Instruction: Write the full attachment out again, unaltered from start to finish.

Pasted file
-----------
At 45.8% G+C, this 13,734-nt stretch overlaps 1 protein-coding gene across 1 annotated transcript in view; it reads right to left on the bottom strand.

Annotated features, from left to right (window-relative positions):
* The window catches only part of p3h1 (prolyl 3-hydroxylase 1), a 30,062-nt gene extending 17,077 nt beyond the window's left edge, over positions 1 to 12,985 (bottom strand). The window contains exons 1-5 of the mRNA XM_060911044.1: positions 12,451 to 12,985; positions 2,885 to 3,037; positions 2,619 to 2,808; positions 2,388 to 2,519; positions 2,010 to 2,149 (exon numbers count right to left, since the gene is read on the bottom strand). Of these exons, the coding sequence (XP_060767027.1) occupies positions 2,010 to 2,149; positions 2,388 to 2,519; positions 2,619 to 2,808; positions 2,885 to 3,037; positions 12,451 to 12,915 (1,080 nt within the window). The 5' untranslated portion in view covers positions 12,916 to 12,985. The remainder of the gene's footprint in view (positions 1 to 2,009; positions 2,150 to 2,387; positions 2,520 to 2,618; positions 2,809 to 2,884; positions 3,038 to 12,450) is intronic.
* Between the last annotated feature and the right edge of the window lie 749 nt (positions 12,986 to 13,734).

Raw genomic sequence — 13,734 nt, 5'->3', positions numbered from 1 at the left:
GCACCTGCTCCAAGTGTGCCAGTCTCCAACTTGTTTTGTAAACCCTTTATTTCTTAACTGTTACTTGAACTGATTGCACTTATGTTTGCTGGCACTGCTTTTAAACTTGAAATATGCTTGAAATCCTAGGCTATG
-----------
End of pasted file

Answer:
At 45.8% G+C, this 13,734-nt stretch overlaps 1 protein-coding gene across 1 annotated transcript in view; it reads right to left on the bottom strand.

Annotated features, from left to right (window-relative positions):
* The window catches only part of p3h1 (prolyl 3-hydroxylase 1), a 30,062-nt gene extending 17,077 nt beyond the window's left edge, over positions 1 to 12,985 (bottom strand). The window contains exons 1-5 of the mRNA XM_060911044.1: positions 12,451 to 12,985; positions 2,885 to 3,037; positions 2,619 to 2,808; positions 2,388 to 2,519; positions 2,010 to 2,149 (exon numbers count right to left, since the gene is read on the bottom strand). Of these exons, the coding sequence (XP_060767027.1) occupies positions 2,010 to 2,149; positions 2,388 to 2,519; positions 2,619 to 2,808; positions 2,885 to 3,037; positions 12,451 to 12,915 (1,080 nt within the window). The 5' untranslated portion in view covers positions 12,916 to 12,985. The remainder of the gene's footprint in view (positions 1 to 2,009; positions 2,150 to 2,387; positions 2,520 to 2,618; positions 2,809 to 2,884; positions 3,038 to 12,450) is intronic.
* Between the last annotated feature and the right edge of the window lie 749 nt (positions 12,986 to 13,734).

Raw genomic sequence — 13,734 nt, 5'->3', positions numbered from 1 at the left:
GCACCTGCTCCAAGTGTGCCAGTCTCCAACTTGTTTTGTAAACCCTTTATTTCTTAACTGTTACTTGAACTGATTGCACTTATGTTTGCTGGCACTGCTTTTAAACTTGAAATATGCTTGAAATCCTAGGCTATG